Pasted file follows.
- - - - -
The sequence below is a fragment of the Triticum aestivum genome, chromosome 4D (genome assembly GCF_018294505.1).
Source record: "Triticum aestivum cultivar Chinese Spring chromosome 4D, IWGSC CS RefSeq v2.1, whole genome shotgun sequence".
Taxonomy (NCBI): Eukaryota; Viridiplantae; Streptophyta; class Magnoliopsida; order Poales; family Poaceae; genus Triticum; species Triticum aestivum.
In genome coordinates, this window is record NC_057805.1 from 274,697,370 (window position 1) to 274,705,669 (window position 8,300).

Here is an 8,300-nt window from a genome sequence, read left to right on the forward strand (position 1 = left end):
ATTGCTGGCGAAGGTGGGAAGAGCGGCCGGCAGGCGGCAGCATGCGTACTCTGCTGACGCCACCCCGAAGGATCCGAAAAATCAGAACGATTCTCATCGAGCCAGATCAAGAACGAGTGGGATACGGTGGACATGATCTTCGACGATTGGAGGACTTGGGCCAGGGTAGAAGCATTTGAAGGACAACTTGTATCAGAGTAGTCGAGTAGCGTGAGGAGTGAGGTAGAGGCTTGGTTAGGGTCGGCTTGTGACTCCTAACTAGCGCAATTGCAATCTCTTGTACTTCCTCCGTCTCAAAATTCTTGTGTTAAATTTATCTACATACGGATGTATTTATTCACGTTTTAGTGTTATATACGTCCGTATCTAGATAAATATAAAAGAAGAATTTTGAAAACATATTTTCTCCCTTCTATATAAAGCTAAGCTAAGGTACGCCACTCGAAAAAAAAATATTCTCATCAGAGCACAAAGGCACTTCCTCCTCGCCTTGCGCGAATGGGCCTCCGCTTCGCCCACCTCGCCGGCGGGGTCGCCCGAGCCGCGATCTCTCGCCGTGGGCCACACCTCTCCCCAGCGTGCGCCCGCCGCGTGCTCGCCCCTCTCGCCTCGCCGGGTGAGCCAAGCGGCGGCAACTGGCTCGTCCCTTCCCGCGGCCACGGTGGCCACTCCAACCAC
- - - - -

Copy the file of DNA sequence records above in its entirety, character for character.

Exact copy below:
The sequence below is a fragment of the Triticum aestivum genome, chromosome 4D (genome assembly GCF_018294505.1).
Source record: "Triticum aestivum cultivar Chinese Spring chromosome 4D, IWGSC CS RefSeq v2.1, whole genome shotgun sequence".
Taxonomy (NCBI): Eukaryota; Viridiplantae; Streptophyta; class Magnoliopsida; order Poales; family Poaceae; genus Triticum; species Triticum aestivum.
In genome coordinates, this window is record NC_057805.1 from 274,697,370 (window position 1) to 274,705,669 (window position 8,300).

Here is an 8,300-nt window from a genome sequence, read left to right on the forward strand (position 1 = left end):
ATTGCTGGCGAAGGTGGGAAGAGCGGCCGGCAGGCGGCAGCATGCGTACTCTGCTGACGCCACCCCGAAGGATCCGAAAAATCAGAACGATTCTCATCGAGCCAGATCAAGAACGAGTGGGATACGGTGGACATGATCTTCGACGATTGGAGGACTTGGGCCAGGGTAGAAGCATTTGAAGGACAACTTGTATCAGAGTAGTCGAGTAGCGTGAGGAGTGAGGTAGAGGCTTGGTTAGGGTCGGCTTGTGACTCCTAACTAGCGCAATTGCAATCTCTTGTACTTCCTCCGTCTCAAAATTCTTGTGTTAAATTTATCTACATACGGATGTATTTATTCACGTTTTAGTGTTATATACGTCCGTATCTAGATAAATATAAAAGAAGAATTTTGAAAACATATTTTCTCCCTTCTATATAAAGCTAAGCTAAGGTACGCCACTCGAAAAAAAAATATTCTCATCAGAGCACAAAGGCACTTCCTCCTCGCCTTGCGCGAATGGGCCTCCGCTTCGCCCACCTCGCCGGCGGGGTCGCCCGAGCCGCGATCTCTCGCCGTGGGCCACACCTCTCCCCAGCGTGCGCCCGCCGCGTGCTCGCCCCTCTCGCCTCGCCGGGTGAGCCAAGCGGCGGCAACTGGCTCGTCCCTTCCCGCGGCCACGGTGGCCACTCCAACCAC